Thursday, November 03, 2011

The Decline of Violence?

I recently read a book by Steven Pinker on why violence has declined, both worldwide and in Western culture, over the millennia and even within the past century. Here’s a part of my review of this book in my November newsletter:

“THE BETTER ANGELS OF OUR NATURE: WHY VIOLENCE HAS DECLINED, by Steven Pinker. Pinker is one of my favorite nonfiction authors, a psychologist, author of THE LANGUAGE INSTINCT, HOW THE MIND WORKS, and THE BLANK SLATE. As the author acknowledges, the first reaction of many readers may be disbelief in this book’s major premise, that violence HAS declined. He lays out in great detail examples throughout history, backed up by exhaustive statistics, to demonstrate that the contemporary world does in fact suffer from much less personal, official (such as harsh legal punishments and torture by governments), and international violence than any prior era. As a percentage of the world’s population, death tolls from these causes have steeply decreased. I was mildly dubious about war, but he does have the statistics to support his position, and one can’t argue when he points out that we haven’t had a war between major powers in over sixty years. Conflicts between smaller nations (as opposed to civil wars) have also become less frequent. Concerning terrorism, a high-profile phenomenon whose actual death toll is negligible compared to all other forms of carnage, it, too, has been around for millennia but has declined from its historical peak. As for the reduction of other kinds of violence, Pinker is clearly right, and, equally significant if not more, our toleration of it in North America and western Europe has conspicuously decreased, not only from preindustrial centuries but even from the mid-twentieth century. He attributes this trend to several factors but most prominently to the rise of centralized governments that suppress violence within their borders through their official monopoly on the use of force. He also discusses at length the “humanitarian revolution” that began with the Enlightenment. Two chapters, “Inner Demons” and “Better Angels,” explore in depth the psychological, social, and cultural factors that influence our behavior toward violent or peaceful expression. Particularly interesting to me was the section on the biology and psychology of self-control.”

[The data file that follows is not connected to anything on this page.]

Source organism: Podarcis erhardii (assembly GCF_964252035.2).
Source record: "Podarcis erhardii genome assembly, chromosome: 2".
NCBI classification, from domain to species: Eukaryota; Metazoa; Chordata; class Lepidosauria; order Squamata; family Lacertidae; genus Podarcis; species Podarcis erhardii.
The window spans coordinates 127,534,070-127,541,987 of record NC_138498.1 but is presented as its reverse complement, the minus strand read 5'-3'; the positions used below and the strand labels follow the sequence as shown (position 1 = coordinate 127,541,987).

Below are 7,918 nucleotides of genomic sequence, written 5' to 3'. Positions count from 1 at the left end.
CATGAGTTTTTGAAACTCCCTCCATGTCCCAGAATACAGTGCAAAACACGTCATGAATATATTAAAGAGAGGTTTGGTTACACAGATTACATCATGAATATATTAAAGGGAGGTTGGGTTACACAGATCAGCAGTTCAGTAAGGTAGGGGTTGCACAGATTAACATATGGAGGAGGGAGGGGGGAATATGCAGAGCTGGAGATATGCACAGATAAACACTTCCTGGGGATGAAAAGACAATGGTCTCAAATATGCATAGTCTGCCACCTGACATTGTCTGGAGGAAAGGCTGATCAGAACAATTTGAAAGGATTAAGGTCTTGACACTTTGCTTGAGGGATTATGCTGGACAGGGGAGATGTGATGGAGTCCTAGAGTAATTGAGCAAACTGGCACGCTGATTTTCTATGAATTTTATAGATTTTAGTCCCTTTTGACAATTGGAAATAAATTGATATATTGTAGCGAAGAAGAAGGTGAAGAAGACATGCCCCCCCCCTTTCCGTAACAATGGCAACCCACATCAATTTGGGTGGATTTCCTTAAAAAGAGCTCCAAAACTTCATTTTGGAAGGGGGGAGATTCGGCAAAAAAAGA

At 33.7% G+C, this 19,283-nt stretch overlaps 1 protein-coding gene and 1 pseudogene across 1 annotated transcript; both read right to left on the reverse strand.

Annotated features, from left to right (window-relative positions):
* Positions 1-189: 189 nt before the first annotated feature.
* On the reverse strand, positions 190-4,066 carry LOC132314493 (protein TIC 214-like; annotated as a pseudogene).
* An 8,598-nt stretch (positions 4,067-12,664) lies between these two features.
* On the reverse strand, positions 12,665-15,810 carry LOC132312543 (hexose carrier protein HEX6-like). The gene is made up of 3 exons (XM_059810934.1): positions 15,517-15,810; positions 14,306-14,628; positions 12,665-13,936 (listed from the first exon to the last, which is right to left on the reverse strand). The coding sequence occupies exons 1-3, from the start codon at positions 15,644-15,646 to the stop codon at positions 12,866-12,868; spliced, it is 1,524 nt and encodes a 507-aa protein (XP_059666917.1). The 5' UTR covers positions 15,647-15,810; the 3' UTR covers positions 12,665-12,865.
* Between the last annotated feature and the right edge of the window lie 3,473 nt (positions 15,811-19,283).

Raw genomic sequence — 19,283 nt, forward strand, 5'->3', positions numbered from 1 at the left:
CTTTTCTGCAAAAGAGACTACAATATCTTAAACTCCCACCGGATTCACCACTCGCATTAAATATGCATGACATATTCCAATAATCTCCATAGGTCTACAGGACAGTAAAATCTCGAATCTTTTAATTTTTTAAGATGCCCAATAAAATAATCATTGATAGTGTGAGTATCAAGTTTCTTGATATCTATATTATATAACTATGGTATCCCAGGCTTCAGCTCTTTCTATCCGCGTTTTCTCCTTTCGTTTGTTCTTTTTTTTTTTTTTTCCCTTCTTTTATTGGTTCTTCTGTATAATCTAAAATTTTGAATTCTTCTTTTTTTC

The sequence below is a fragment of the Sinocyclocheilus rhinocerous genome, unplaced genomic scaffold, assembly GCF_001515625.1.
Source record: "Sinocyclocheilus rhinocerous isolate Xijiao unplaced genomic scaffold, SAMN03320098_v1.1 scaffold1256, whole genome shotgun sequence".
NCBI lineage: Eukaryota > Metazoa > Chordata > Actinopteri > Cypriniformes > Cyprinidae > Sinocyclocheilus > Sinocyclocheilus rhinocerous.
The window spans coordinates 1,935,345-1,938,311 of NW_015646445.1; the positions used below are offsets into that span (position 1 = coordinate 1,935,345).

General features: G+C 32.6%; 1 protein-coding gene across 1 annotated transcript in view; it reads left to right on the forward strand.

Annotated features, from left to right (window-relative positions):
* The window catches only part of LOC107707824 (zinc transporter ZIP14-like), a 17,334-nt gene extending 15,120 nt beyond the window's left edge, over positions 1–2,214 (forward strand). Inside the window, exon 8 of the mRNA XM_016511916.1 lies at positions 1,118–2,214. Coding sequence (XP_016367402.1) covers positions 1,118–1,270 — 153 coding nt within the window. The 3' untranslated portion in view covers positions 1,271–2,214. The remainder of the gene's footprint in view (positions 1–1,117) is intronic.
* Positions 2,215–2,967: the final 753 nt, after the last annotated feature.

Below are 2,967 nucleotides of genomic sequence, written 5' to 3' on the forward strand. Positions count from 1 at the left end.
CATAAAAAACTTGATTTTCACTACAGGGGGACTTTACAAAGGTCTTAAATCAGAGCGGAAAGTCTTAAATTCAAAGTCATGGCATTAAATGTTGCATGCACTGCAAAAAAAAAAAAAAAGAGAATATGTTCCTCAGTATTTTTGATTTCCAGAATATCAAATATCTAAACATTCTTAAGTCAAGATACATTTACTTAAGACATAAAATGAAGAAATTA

Although this book comprises almost 700 pages not counting bibliography and index, it held my attention throughout (except that I confess I didn’t study the graphs and charts). Pinker is a lucid, lively writer with a gift for making technical topics understandable to the general reader. He convinced me that our perception of the twentieth century as the most violent in history is mostly an illusion of perspective (it looks that way because we’re so close to it), and in fact things have actually gotten better. He assesses the devastation of war in proportional terms rather than only in terms of absolute numbers and points out that, contrary to popular belief, traditional hunter-gatherer societies didn’t live in Edenic peace. The percentage of the total population who died as a result of raids and battles far exceeds the comparable statistics (as a percentage of population) in modern warfare. As for violence on a more personal level, there’s no contest. Up through the early modern period, criminals could be condemned to death for petty offenses, torture was an accepted judicial procedure, and slavery was universally legal. Today the first doesn’t happen in “civilized” nations, and the last two are illegal worldwide (when they do happen, they’re condemned by public opinion). Even within the lifetime of some of us here, domestic abuse and rape have been treated as fit subjects for humor. Now their victims’ demand for justice is taken seriously. As Pinker mentions, in some areas the pendulum has swung so far that “political correctness” has grown to ludicrous heights, but regarding it as a sign of our culture’s attempt to treat people fairly, consider the alternatives. I don’t buy every one of Pinker’s assertions, and I think his section on the ancient world is a bit weak (conflating myth, legend, and fiction with real-world violence), but I definitely recommend this book.

If you’re as taken aback as I initially was by the premise that our world is becoming steadily less violent, you’d probably find THE BETTER ANGELS OF OUR NATURE as intriguing as I did.

Margaret L. Carter
Carter's Crypt


  1. Margaret,

    Some months ago, there was a radio advert on Siruis XM by a marketer who demonstrated good marketing with an example of telling us that sperm counts have dwindled, and that our grandfathers had ten times (something like that) the sperm count of modern men.

    Is it possible that a decline in male fertility is linked to this decline in violence?

    Are women also less violent?

  2. That's an interesting question, Rowena. Pinker didn't address it directly, as far as I remember, but he did emphasize more than once that males are by far the more violent sex. A major predictor of the amount of violence in a culture is the proportion of young men in the population.